Oscar Cahén (1916–1956) arrived in Canada as a Jewish refugee of the Second World War and went on to become a respected artist and illustrator before his untimely death. An influential figure in the Toronto art scene, his memory is inevitably linked to his participation in Painters Eleven, an artists’ group whose promotion of abstract painting and artistic freedom was described by critic Paul Duval in 1957 as having “performed a service for Canadian art.” What Cahén brought to the group, member Jack Bush (1909–1977) stated, was “a wonderful sense of European colour and daring, but with it was also the wonderful tolerance and understanding.”
Born in Copenhagen to cosmopolitan parents, Cahén spent his youth and childhood in Berlin, Paris, Rome, Dresden, and Prague before escaping to England in 1939. Because of this background, Cahén held a powerful place in Painters Eleven, for he helped give the group a semblance of international flair that set them apart. When countering accusations that Painters Eleven was derivative of the New York School, for instance, member Ray Mead (1921–1998) could conveniently point out that Cahén’s paintings looked “German.” Cahén also acted as a trans-Atlantic intermediary, helping member Jock Macdonald (1897–1960) scout opportunities for a Painters Eleven show in Europe. Cahén’s foreign identity gave the Painters Eleven group an air of authenticity, authority, and legitimacy that commanded respect in the face of the snide remarks their abstracts received in much of the press.
Many historians and critics have found that Cahén commanded considerable influence in Painters Eleven and among other Toronto artists. Some have compared his role to that of the eminent Jock Macdonald; fellow member Tom Hodgson (1924–2006) even felt that “Cahén was by far the giant of the group,” although it had no leader per se. The competitive instinct in both Harold Town (1924–1990) and Cahén stimulated each, and Cahén’s passing interest in printmaking also spurred Town into exploring that medium. In one of the more critically rigorous pieces written in the period, Clare Bice asserts that “the spirit of OC still dominates and motivates the group,” and accuses other members of producing “derivative exercises . . . reflecting the dominant inspiration of Cahén”—two years after he had died.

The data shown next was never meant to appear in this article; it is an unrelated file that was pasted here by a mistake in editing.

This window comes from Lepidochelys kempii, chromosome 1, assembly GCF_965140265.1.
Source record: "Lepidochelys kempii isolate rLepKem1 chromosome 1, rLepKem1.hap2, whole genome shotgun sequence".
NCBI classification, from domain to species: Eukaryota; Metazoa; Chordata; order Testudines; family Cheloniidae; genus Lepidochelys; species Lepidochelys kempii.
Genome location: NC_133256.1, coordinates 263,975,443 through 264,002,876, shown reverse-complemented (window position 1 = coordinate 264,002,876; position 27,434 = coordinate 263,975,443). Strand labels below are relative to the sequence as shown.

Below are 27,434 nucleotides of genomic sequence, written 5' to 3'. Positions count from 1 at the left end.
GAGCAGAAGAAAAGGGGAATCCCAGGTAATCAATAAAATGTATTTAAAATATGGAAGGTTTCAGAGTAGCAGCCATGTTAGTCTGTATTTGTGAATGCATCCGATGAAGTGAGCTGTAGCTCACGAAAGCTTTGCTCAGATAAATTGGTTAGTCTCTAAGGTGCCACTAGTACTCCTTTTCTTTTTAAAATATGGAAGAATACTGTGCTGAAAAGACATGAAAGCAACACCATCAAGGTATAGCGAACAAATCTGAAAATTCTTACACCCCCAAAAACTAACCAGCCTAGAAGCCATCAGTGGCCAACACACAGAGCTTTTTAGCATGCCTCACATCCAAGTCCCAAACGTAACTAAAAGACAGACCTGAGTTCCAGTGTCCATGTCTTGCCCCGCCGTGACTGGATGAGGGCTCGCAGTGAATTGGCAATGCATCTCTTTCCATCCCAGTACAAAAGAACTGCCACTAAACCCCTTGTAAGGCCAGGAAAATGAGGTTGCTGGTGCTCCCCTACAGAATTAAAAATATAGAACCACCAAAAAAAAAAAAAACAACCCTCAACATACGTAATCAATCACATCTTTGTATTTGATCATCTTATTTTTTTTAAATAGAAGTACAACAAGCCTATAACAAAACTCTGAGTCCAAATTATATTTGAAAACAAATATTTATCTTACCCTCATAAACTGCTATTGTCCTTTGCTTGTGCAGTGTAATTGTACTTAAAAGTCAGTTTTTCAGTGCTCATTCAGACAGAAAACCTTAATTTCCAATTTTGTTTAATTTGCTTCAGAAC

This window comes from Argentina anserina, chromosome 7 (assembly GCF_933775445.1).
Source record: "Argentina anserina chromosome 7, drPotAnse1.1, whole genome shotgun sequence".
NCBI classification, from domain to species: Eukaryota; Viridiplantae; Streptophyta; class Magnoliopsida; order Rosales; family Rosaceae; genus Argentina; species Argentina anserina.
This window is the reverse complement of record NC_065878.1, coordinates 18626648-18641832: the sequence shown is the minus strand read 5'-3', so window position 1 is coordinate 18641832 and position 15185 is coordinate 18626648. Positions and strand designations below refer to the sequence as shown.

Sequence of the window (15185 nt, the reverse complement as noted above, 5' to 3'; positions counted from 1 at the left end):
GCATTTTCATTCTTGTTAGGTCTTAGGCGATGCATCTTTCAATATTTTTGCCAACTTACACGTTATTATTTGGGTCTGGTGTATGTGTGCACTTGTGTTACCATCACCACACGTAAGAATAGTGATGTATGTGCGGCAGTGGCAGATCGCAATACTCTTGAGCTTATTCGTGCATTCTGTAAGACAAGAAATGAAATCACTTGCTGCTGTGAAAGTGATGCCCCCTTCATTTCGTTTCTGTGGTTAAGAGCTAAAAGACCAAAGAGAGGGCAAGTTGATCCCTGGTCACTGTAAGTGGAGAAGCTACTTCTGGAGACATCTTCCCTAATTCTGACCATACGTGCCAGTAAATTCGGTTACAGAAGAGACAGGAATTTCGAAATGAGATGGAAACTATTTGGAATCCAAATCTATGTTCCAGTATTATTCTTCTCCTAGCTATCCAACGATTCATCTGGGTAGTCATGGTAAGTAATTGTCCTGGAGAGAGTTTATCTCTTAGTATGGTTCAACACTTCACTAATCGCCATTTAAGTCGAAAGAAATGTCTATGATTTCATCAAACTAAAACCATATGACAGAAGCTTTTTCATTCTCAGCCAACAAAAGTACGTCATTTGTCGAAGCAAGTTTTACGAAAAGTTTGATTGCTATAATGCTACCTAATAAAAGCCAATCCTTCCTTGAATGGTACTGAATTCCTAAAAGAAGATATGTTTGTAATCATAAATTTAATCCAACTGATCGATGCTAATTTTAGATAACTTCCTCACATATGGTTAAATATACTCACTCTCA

Among this ground-breaking group of Toronto abstractionists, Cahén is especially recognized for his colour. First noted in 1952 to be “subtle,” his palette then underwent a shift, and the words used to describe it—astonishing, unexpected, striking, intense, joyous, peculiar, eccentric, and uncommon—demonstrate that for Torontonians of the early 1950s this new colouration was unusual. Small Combo, 1954, makes colour itself the subject matter: the scalding hot magenta-and-orange mixtures seem to jump off a background of midnight blues and blacks. As one looks, the force of the colour makes the foreground and background exchange places back and forth, keeping the picture plane animated.
Upon hearing of Oscar Cahén’s death, the artist Toni Onley (1928–2004) wrote, “Some did not always agree on his departure in painting, but he taught us to re-examine ourselves—and, thinking, find a mind’s-eye—and through this his boundless imagination and resourcefulness has rubbed off on us young painters.”
This Essay is excerpted from Oscar Cahén: Life & Work by Jaleen Grove.